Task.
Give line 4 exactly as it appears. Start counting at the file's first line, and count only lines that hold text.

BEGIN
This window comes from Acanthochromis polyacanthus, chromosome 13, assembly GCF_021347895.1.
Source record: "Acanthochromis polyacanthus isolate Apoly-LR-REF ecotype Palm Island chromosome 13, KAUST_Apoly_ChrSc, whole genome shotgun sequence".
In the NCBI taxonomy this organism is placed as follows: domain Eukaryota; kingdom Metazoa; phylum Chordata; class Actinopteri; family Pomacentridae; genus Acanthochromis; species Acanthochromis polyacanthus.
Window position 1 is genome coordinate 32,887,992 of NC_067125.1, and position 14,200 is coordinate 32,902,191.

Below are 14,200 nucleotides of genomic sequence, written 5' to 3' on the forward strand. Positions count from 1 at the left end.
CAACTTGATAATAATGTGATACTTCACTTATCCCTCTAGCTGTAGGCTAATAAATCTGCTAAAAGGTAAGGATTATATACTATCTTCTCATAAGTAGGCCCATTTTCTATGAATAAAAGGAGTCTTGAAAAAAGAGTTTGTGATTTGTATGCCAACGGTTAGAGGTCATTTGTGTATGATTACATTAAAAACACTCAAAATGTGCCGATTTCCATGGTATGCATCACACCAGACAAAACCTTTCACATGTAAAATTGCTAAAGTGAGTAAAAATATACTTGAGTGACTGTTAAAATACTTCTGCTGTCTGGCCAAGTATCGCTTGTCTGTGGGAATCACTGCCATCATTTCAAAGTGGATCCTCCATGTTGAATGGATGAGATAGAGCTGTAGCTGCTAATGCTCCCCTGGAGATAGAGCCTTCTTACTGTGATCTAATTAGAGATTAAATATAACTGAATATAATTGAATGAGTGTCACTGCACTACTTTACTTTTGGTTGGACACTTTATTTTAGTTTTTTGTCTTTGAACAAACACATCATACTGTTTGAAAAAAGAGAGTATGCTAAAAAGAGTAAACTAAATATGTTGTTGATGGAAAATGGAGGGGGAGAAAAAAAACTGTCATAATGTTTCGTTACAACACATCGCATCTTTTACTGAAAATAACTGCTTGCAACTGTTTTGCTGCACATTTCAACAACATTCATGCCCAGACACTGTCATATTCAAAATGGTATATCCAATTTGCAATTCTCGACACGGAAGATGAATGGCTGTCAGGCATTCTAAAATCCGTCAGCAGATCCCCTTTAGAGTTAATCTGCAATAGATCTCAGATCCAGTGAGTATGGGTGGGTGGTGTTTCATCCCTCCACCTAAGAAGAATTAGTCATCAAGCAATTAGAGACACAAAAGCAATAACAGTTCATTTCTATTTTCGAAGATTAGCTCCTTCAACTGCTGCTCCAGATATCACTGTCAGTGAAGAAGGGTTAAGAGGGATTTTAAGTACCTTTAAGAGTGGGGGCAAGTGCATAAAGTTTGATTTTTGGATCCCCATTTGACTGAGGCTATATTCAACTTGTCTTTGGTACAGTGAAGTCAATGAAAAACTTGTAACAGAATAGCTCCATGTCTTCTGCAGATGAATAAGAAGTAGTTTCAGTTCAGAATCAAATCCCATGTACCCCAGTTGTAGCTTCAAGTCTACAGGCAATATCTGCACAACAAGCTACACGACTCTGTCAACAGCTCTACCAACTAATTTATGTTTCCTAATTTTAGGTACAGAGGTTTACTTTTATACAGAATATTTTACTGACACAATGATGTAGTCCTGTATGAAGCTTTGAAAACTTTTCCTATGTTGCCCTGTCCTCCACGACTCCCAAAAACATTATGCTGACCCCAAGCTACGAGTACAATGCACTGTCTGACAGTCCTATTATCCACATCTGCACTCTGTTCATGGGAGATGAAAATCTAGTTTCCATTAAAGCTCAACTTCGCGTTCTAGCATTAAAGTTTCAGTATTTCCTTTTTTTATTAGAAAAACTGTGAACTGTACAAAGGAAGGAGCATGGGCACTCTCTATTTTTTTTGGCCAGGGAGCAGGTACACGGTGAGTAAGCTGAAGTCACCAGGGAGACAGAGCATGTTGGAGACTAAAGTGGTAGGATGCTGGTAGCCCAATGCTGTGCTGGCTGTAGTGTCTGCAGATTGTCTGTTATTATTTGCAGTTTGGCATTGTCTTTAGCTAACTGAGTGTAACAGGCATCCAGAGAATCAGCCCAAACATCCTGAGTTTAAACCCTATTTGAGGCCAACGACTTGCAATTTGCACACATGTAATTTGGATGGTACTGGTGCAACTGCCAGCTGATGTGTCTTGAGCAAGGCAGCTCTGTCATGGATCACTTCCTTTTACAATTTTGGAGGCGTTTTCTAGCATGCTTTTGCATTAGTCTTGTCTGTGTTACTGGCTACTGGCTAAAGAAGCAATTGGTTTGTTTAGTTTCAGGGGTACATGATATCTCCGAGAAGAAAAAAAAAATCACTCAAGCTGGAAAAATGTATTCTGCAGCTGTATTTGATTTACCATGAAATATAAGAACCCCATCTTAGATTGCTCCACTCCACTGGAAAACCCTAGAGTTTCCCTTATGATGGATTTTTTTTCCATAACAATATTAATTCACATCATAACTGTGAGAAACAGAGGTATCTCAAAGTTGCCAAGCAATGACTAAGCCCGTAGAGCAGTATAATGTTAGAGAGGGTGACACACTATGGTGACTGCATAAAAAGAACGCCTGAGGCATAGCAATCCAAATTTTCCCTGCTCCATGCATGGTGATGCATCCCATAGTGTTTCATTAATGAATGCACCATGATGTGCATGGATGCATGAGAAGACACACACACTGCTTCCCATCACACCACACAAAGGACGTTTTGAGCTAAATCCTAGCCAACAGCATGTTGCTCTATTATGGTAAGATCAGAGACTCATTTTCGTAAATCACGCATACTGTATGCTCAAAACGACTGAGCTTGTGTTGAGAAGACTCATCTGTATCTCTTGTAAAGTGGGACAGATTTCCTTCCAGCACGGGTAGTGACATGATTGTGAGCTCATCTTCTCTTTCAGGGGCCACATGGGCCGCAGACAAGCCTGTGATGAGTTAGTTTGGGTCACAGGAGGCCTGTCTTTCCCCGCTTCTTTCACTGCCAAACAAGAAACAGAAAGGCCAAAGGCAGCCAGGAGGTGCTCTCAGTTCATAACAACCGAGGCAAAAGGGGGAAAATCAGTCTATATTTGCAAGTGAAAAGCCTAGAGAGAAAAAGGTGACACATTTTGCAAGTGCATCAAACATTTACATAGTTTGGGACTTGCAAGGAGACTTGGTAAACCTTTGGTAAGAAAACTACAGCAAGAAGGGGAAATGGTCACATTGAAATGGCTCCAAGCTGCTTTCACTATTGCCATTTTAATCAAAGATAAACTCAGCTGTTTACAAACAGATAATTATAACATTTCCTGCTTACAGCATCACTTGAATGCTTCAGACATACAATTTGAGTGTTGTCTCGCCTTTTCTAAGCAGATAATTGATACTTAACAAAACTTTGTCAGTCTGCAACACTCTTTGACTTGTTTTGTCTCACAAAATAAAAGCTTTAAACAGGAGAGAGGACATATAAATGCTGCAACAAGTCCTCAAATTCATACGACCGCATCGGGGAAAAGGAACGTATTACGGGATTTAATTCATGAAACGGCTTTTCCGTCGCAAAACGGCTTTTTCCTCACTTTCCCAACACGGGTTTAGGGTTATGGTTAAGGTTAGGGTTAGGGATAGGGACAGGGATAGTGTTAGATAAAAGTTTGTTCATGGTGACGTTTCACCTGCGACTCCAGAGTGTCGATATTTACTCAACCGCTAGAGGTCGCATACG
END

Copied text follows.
Window position 1 is genome coordinate 32,887,992 of NC_067125.1, and position 14,200 is coordinate 32,902,191.